Samsung Nexus S specs
Price: $US199 with a two-year contract on T-Mobile; $US529 unlocked
Screen: 4-inch Super AMOLED Contour Display, 800×480 resolution
Processor and RAM: 1GHZ Hummingbird, 512MB
Storage: 16GB internal
Camera: 5MP stills, 720p video recording, LED flash + 640×480 front cam
The Nexus phone is the current definitive Android handset. The original Nexus One set the tone for every major Android phone that came after it this year. So many of the things aggro-nerds now take for granted, like 1GHz processors, 5MP, 720p cameras and 800×480 OLED screens, debuted in the Nexus One. It was also the most highly polished, carefully designed Android phone yet, the first one that really made people go, “OK, now, I get it.” It was all these things because it was, essentially, Google saying to the world: This is what this next year’s Android phone is like.
So it’s interesting to see that the Nexus S, a year later, isn’t so different from the original. It’s essentially a Googleified version of Samsung’s Galaxy S phones (available on every major US carrier in various guises). The two major things it brings to the table for Android as a platform? Support for NFC (think invisible QR codes, but click here if you’re going “huh?”) and a front camera (unused by Google for video chat for now). It’s hard to imagine that, unlike the Nexus One, it won’t be radically outclassed in a few months.
The Nexus S is nonetheless the new Google Phone, the main phone that Google’s engineers will develop against, the phone that’ll get all the new Android OS hotness before every other phone. A sanctuary of pure Android.
We’ve reviewed Android 2.3 Gingerbread separately, so do check that out if you’re waiting for an update to your current Android phone. Looking at the hardware only, the guts are largely identical to Samsung’s other S phones, so it’s not breaking much new ground.
The new Contour Display, intriguing as it sounds, is visually subtle, resembling a slight depression in the glass screen that you imagine might be made by your arse if you sat on it too long. Pressed against your face, though, it feels genuinely ergonomic. (Speaking of, phone calls sound great, even if T-Mobile’s coverage can leave something to be desired, as it did over the weekend in Baltimore.) Underneath is Samsung’s nearly ubiquitous 800×480 AMOLED screen, which sings with Android’s new interface, loaded with blacks and bright, pop-y oranges and greens. A weird issue to note though: Set to automatic brightness to conserve power, the screen becomes very warm, like pee yellow.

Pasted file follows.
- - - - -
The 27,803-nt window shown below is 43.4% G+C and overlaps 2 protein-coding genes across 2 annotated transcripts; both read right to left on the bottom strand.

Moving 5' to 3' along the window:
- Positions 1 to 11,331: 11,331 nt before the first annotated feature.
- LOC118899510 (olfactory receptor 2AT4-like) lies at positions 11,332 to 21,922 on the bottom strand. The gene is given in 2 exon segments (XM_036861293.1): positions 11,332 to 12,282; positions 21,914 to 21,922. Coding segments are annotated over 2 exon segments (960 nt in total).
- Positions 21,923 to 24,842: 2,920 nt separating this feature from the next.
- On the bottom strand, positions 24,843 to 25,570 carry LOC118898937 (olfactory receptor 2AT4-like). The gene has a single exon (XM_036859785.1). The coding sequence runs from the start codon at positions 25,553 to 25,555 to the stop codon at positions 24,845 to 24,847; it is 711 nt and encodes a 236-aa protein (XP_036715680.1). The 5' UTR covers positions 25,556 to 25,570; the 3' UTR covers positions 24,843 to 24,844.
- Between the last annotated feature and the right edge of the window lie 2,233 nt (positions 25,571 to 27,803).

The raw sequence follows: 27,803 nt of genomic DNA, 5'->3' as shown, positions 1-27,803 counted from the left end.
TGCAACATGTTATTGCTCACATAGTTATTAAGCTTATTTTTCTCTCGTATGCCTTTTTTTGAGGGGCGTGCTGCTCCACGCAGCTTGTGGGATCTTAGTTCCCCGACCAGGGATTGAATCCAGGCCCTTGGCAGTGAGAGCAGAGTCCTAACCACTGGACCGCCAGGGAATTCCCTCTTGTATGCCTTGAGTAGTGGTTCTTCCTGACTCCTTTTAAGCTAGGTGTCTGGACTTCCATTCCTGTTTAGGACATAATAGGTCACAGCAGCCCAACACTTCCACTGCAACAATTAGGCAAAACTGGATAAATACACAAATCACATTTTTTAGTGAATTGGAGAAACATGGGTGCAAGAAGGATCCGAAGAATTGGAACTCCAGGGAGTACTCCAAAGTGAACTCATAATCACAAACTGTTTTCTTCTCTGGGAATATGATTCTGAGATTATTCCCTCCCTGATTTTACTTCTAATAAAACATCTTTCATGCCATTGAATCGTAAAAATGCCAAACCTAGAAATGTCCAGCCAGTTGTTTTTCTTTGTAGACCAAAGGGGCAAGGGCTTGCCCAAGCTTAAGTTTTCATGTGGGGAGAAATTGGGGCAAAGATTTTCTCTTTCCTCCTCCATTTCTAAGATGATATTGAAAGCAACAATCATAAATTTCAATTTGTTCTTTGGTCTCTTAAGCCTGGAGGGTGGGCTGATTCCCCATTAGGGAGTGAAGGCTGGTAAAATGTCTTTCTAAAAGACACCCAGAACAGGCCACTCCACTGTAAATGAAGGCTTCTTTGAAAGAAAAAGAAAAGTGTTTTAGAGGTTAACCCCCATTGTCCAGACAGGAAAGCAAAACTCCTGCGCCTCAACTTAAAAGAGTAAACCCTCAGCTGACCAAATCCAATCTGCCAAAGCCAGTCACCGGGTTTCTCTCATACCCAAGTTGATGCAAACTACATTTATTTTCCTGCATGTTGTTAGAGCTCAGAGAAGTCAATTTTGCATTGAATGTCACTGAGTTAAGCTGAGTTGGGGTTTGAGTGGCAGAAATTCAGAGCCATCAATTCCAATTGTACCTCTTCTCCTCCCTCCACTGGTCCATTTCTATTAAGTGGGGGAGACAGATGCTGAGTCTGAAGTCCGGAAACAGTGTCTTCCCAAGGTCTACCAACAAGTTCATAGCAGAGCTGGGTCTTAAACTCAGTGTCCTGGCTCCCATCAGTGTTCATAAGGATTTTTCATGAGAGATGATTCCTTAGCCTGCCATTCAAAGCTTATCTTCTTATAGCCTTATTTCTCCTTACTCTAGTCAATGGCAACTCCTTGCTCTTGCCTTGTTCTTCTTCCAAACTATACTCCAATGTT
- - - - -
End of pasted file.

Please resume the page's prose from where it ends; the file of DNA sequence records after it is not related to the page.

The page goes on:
Fast and responsive, in every sense. And it has better battery life than the average Android phone, though these two things are as much due to Gingerbread as the hardware. The Contour Display is nice, and so’s the AMOLED screen, even if the 800×480 res doesn’t feel so fresh anymore. Want to love the nerdiness of the NFC reader, just need more stuff to do with it.
It feels cheap, in a seriously bad way. Not very becoming of the Google Phone of 2011! It’s apparently plagued by the same GPS bug as other Galaxy S phones; it took forever to get a GPS lock. Side lock button is mighty annoying. No HSPA+ love from T-Mobile (read: No T-Mobile “4G”). No dedicated camera button.
Overall, the Nexus S is an good baseline phone, which does a few things really well (the screen and speed), a few things okay (the camera, see full-size samples here) and a few things not so great (build quality and materials). The real reason to buy it? The promise that you’ll get the full Android experience and Google’s latest and greatest software before anybody else.
Awesome music by Killabite, used with permission.